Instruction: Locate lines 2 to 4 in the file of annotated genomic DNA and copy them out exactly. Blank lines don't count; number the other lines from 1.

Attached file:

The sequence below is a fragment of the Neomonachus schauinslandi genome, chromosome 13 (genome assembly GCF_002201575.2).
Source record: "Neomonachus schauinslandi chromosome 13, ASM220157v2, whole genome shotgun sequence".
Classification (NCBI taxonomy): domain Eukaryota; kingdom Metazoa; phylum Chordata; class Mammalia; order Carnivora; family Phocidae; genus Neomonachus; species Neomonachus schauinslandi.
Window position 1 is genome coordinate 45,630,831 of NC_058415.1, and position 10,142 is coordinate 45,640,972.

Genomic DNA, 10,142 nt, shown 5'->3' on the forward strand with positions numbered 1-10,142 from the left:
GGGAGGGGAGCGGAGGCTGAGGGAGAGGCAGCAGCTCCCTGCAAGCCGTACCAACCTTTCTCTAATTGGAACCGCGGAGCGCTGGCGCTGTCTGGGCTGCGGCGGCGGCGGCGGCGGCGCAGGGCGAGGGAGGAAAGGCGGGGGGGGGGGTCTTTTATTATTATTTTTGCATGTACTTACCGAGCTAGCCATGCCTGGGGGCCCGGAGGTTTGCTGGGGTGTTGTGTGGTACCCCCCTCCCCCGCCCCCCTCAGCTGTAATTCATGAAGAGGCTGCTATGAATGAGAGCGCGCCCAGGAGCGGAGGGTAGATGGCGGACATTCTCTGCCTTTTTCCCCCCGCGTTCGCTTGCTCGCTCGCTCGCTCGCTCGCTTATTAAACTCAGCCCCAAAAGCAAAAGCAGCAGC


Source record: "Neomonachus schauinslandi chromosome 13, ASM220157v2, whole genome shotgun sequence".
Classification (NCBI taxonomy): domain Eukaryota; kingdom Metazoa; phylum Chordata; class Mammalia; order Carnivora; family Phocidae; genus Neomonachus; species Neomonachus schauinslandi.
Window position 1 is genome coordinate 45,630,831 of NC_058415.1, and position 10,142 is coordinate 45,640,972.